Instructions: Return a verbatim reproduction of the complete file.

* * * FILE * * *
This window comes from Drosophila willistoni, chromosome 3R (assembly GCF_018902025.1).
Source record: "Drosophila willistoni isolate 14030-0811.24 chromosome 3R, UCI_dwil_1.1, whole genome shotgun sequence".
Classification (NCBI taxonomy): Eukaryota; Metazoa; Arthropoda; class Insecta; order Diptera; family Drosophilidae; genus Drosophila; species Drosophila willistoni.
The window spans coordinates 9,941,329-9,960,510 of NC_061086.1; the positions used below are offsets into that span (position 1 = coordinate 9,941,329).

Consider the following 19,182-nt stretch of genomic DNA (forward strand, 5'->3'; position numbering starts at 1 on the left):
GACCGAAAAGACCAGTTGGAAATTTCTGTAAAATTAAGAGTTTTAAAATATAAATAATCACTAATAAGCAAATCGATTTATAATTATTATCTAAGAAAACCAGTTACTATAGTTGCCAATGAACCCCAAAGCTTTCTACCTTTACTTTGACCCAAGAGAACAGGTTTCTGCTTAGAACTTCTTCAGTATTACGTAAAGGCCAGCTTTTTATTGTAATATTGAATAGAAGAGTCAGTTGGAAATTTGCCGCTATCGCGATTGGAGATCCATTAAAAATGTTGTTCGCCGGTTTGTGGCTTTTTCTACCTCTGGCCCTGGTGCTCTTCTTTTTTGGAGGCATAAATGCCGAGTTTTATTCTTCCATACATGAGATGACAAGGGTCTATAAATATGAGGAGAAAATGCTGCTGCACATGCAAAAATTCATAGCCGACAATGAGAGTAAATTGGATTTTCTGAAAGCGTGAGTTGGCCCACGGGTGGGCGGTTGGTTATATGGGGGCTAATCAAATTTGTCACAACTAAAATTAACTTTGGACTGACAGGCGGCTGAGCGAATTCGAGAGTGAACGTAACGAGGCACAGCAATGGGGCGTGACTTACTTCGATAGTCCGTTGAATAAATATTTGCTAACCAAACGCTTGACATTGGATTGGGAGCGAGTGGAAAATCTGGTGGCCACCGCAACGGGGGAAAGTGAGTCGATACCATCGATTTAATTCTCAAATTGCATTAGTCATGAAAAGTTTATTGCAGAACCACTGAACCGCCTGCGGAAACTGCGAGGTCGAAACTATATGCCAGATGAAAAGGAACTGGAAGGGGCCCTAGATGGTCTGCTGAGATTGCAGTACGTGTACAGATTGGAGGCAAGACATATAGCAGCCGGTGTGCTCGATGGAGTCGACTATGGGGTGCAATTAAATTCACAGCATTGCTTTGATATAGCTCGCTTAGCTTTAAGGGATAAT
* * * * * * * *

This window comes from Drosophila willistoni, chromosome 3R (assembly GCF_018902025.1).
Source record: "Drosophila willistoni isolate 14030-0811.24 chromosome 3R, UCI_dwil_1.1, whole genome shotgun sequence".
Classification (NCBI taxonomy): Eukaryota; Metazoa; Arthropoda; class Insecta; order Diptera; family Drosophilidae; genus Drosophila; species Drosophila willistoni.
The window spans coordinates 9,941,329-9,960,510 of NC_061086.1; the positions used below are offsets into that span (position 1 = coordinate 9,941,329).

Consider the following 19,182-nt stretch of genomic DNA (forward strand, 5'->3'; position numbering starts at 1 on the left):
GACCGAAAAGACCAGTTGGAAATTTCTGTAAAATTAAGAGTTTTAAAATATAAATAATCACTAATAAGCAAATCGATTTATAATTATTATCTAAGAAAACCAGTTACTATAGTTGCCAATGAACCCCAAAGCTTTCTACCTTTACTTTGACCCAAGAGAACAGGTTTCTGCTTAGAACTTCTTCAGTATTACGTAAAGGCCAGCTTTTTATTGTAATATTGAATAGAAGAGTCAGTTGGAAATTTGCCGCTATCGCGATTGGAGATCCATTAAAAATGTTGTTCGCCGGTTTGTGGCTTTTTCTACCTCTGGCCCTGGTGCTCTTCTTTTTTGGAGGCATAAATGCCGAGTTTTATTCTTCCATACATGAGATGACAAGGGTCTATAAATATGAGGAGAAAATGCTGCTGCACATGCAAAAATTCATAGCCGACAATGAGAGTAAATTGGATTTTCTGAAAGCGTGAGTTGGCCCACGGGTGGGCGGTTGGTTATATGGGGGCTAATCAAATTTGTCACAACTAAAATTAACTTTGGACTGACAGGCGGCTGAGCGAATTCGAGAGTGAACGTAACGAGGCACAGCAATGGGGCGTGACTTACTTCGATAGTCCGTTGAATAAATATTTGCTAACCAAACGCTTGACATTGGATTGGGAGCGAGTGGAAAATCTGGTGGCCACCGCAACGGGGGAAAGTGAGTCGATACCATCGATTTAATTCTCAAATTGCATTAGTCATGAAAAGTTTATTGCAGAACCACTGAACCGCCTGCGGAAACTGCGAGGTCGAAACTATATGCCAGATGAAAAGGAACTGGAAGGGGCCCTAGATGGTCTGCTGAGATTGCAGTACGTGTACAGATTGGAGGCAAGACATATAGCAGCCGGTGTGCTCGATGGAGTCGACTATGGGGTGCAATTAAATTCACAGCATTGCTTTGATATAGCTCGCTTAGCTTTAAGGGATAAT